|Chemical name||2,5-dimethoxy-4-(n)-propylthiophenethylamine or |
|Molecular mass||255.38 g/mol|
|Melting point||140-150 °C at 33.4 Pa|
|Chemical structure of 2C-T-7 |
2C-T-7 is a hallucinogenic phenethylamine of the 2C family. In his book PIHKAL (Phenethylamines I Have Known and Loved), Shulgin lists the dosage range as 10 to 30 mg. 2C-T-7 is generally taken orally, and produces psychedelic and entheogenic effects that last 8 to 15 hours. Up until a crackdown on sales after multiple reported deaths, 2C-T-7 was sold commercially in Dutch smartshops and online as "Blue Mystic". Other names that were sometimes used include Nexus, Lucky 7, 7 up, 7th heaven, Beautiful, and Tripstasy.
There has been little real research done on this chemical other than Shulgin's comments in PiHKAL. There have been a few small animal studies mostly aimed at detecting metabolites, and an informal amateur research paper written by Murple called "Sulfurous Samadhi."
The mechanism that produces the hallucinogenic and entheogenic effects of 2C-T-7 is most likely to result from action as a 5-HT2A serotonin receptor agonist in the brain, a mechanism of action shared by all of the hallucinogenic tryptamines and phenethylamines.
2C-T-7 also has a separate action as a selective monoamine oxidase A inhibitor. This makes 2C-T-7 a potentially dangerous drug as at high doses it can slow down the degradation of serotonin in the brain, which can lead to serotonin syndrome and potential death without treatment.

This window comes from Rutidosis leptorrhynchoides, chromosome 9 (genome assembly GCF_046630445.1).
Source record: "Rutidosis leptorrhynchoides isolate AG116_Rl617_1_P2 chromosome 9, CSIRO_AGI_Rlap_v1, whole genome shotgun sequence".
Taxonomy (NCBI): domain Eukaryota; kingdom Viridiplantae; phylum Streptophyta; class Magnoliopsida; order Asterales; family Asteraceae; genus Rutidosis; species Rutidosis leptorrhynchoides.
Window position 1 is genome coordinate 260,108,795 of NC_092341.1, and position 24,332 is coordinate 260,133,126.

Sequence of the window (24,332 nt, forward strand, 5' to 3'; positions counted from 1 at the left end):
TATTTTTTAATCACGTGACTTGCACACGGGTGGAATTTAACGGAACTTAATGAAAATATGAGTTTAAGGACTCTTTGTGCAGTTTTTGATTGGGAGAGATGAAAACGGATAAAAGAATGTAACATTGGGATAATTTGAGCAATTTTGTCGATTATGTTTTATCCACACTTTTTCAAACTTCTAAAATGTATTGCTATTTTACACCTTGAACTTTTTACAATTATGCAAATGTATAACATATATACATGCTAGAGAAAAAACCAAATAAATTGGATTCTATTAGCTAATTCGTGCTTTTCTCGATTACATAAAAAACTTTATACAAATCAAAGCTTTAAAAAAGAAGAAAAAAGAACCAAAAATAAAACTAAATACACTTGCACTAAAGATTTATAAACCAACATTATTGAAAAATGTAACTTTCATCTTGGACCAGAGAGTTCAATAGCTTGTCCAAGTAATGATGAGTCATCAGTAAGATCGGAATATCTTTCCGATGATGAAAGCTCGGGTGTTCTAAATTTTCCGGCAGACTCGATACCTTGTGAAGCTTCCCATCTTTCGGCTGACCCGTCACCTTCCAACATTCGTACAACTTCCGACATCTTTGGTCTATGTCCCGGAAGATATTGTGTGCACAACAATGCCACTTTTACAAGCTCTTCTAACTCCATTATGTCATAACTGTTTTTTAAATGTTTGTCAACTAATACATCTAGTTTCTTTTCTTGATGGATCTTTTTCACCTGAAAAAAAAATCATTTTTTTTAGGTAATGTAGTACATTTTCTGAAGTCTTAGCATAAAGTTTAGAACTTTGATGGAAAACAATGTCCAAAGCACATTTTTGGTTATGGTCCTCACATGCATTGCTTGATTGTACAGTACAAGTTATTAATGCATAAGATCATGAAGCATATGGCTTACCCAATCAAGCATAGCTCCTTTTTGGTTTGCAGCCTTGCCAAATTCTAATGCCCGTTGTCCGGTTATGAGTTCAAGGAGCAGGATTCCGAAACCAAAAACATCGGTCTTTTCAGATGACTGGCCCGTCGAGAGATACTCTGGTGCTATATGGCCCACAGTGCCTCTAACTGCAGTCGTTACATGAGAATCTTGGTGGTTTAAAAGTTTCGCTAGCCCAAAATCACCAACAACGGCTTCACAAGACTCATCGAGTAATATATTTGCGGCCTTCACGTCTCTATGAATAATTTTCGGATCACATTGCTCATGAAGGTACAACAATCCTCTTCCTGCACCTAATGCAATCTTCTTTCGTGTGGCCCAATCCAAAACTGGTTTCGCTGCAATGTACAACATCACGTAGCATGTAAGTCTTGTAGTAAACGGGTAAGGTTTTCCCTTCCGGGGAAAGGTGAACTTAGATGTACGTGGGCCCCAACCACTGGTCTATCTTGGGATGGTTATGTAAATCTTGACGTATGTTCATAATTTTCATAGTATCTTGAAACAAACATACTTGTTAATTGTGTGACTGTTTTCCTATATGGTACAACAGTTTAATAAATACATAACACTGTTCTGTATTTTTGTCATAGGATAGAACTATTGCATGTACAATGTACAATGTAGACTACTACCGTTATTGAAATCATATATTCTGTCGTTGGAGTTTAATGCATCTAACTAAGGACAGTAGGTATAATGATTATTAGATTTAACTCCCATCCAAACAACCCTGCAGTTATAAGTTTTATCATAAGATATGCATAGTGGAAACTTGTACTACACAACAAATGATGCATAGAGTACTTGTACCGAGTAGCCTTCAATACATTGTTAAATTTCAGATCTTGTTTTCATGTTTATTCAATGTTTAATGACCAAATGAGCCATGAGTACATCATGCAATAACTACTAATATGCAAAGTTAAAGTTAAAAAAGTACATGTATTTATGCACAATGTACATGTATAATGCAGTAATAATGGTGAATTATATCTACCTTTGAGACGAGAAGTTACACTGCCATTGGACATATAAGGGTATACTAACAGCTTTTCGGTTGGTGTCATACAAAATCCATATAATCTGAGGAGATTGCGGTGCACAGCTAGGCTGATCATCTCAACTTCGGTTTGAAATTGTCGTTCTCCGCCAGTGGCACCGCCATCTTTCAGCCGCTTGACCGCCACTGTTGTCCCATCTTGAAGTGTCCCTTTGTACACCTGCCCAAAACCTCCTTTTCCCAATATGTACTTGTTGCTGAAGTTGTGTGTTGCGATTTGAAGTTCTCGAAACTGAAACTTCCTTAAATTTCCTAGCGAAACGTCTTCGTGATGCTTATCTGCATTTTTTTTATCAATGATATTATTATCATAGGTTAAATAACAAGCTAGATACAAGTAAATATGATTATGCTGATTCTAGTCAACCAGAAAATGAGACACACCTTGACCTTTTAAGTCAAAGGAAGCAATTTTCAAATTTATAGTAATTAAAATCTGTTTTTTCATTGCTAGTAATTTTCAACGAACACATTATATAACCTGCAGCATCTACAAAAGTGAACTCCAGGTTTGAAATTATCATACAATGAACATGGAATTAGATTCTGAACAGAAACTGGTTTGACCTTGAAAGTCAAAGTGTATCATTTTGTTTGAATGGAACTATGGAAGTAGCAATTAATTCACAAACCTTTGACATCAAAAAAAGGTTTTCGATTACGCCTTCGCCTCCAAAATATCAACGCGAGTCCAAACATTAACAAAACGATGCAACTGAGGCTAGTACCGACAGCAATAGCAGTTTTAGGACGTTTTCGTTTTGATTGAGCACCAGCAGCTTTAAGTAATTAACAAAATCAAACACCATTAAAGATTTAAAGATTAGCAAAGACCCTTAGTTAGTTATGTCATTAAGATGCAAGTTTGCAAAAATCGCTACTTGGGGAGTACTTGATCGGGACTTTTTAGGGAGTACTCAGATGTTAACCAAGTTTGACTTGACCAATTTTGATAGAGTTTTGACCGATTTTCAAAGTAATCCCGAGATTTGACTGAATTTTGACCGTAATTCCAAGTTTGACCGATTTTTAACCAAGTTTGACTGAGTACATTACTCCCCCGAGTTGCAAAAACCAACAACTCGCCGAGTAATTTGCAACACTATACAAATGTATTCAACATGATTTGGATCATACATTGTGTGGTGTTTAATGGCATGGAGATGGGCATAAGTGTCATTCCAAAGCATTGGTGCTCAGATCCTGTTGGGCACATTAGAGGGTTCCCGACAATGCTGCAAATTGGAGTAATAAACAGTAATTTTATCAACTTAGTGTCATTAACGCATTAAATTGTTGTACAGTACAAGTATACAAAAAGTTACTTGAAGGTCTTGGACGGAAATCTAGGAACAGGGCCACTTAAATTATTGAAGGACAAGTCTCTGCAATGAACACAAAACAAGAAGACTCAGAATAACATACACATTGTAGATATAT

2C-T-7 is hallucinogenic. In PiHKAL, Shulgin writes that the hallucinations are unique. He also comments on the tenseness of his muscles and his change in voice tone, which lasted some days. Erowid gives the following effects list:
- sense of well-being (enhanced lucidity, sense of inner peace)
- emotional opening
- significant closed and open eye visuals
- increased appreciation of music
- general change in consciousness (as with most psychoactives)
- pupil dilation
- change in perception of time
- visual hallucinations
- aural hallucinations
- nausea and vomiting
- muscle tension
- irritating body load
- muscle tremors and/or convulsions
- memory loss (at higher doses)
- delirium (at higher doses) (potentially dangerous)
- violent behaviour (at higher doses)
The drug can be taken orally or snorted, although nasal administration is extremely painful. Use of 2C-T-7 as a nootropic at low doses of 1-10mg has been reported, and it may be useful for this purpose in a similar manner to LSD, which shows modest stimulant and nootropic effects at doses of 10 µg.
The Partnership for a Drug-Free America reports that 2C-T-7 can be lethal even in small doses, although this may be misleading as small is a relative term. However, there have been at least three reported deaths related to 2C-T-7 use, mainly at very high doses of 30mg or more or combined with stimulants such as MDMA, as well as a number of very bad trips and hospitalizations , these mostly followed insufflation of 2C-T-7. In January of 2002, Rolling Stone published an article about 2C-T-7 entitled "The New (legal) Killer Drug", although the legal status of the drug was misrepresented in the article. It can cause nausea and, as with many other drugs, may be dangerous when combined with alcohol and/or stimulants.